There’s no denying that Britain’s consumer tastes are set to change in 2016. Last week’s sugar tax announcement by the Chancellor, campaigned for by the likes of Jamie Oliver and aimed at reducing childhood obesity, took many soft drink manufacturers by surprise.
As we wage the war on sugar, tighter legislation governing the advertising of sugary foods to children across all media is also expected to follow – a move that is strongly opposed by The Advertising Association.
So, just how do you insulate your sugary drink sales from a colossal shift in consumer attitudes in record quick time? To most, this poses far more than a marketing challenge. Communicating the benefits of a high sugar product is easy. Leveraging brand equity enough to launch new products will mean that many brands are about to stand the ultimate test of time.
Brand evolution is key to riding the sugar tax wave. Embracing the new legislation and seeking out new routes to market will allow sugary brands to continue to adapt and grow.
Some brands have made a start, with the likes of Coca-Cola’s ‘Coke Life’ launched in 2014, and relaunched with even fewer calories in January. Made from so-called natural sugars and sugar alternatives such as agave syrup and stevia, it ticks the post sugar tax box and allows Coke to drive sales forward with a consumer-friendly product without wasting any time. So far, it seems to be working. Coke Life has generated £16.1m since it hit the shelves nearly two years ago.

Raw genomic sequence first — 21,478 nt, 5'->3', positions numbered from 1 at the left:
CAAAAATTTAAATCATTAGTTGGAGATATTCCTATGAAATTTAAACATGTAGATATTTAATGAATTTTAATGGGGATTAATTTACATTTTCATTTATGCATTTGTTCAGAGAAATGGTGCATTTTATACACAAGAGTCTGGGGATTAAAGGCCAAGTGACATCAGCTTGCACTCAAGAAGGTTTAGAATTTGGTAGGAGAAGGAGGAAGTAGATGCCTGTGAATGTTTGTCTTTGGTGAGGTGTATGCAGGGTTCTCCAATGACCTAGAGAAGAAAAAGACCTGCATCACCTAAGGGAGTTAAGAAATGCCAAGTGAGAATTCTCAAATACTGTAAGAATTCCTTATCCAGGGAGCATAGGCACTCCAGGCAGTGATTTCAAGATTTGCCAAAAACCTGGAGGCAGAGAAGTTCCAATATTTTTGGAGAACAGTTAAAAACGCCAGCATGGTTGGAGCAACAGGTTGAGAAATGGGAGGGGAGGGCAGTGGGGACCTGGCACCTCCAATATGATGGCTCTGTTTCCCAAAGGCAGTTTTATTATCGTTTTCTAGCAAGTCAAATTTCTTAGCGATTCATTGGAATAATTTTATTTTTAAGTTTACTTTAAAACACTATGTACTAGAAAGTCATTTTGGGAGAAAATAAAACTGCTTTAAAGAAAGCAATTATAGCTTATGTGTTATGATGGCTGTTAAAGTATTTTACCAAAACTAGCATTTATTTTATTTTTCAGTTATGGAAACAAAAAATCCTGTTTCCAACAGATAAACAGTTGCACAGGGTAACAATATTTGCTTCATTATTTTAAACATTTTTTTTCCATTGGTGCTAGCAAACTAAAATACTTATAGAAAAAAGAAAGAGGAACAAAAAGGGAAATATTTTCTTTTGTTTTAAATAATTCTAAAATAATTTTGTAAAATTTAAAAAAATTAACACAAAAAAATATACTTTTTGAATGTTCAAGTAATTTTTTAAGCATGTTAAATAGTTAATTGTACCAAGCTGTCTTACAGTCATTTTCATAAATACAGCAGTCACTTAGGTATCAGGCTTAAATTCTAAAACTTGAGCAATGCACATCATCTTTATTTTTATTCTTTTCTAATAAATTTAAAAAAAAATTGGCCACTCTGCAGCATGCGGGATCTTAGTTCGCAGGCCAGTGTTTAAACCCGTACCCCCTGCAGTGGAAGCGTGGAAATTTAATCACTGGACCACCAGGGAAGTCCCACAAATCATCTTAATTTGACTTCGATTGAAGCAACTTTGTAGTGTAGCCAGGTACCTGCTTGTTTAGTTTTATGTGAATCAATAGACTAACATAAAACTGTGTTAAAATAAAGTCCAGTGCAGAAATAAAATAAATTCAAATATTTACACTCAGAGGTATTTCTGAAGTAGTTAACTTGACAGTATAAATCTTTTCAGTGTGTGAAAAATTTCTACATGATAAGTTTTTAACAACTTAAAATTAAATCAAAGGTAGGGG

Stevia couldn’t save Sprite’s falling sales though. Added to the recipe in March 2013, the sweetener lowered Sprite’s sugar content, but unfortunately it had the same effect on sales.
Sugar tax introduction
Mexico introduced a sugar tax on fizzy drinks in 2014 and recent BMJ data suggests that sales nose dived by 12% in its first year alone. This presents the industry with a hard-hitting case study, and the realisation that a sugar tax will mean they’ll suffer a downturn.
It appears that offering consumers a low sugar alternative is a must. With purchasing power in their hands, they will make their own informed decision based on what brands are prepared to tell them about the contents.
If there is a lesson to be learned, it is that unforeseen change in industry direction can push brands to the limits and even lead them to question their existence in the marketplace. The quick thinkers and the innovators will lead the way forward as the sugar tax takes hold. Whatever your industry, it certainly pays to future-proof your brand and know the ways you can adapt and grow in accordance with more frequent social and market changes as they happen.
Article originally written as part of Nuance & Fathom’s portfolio.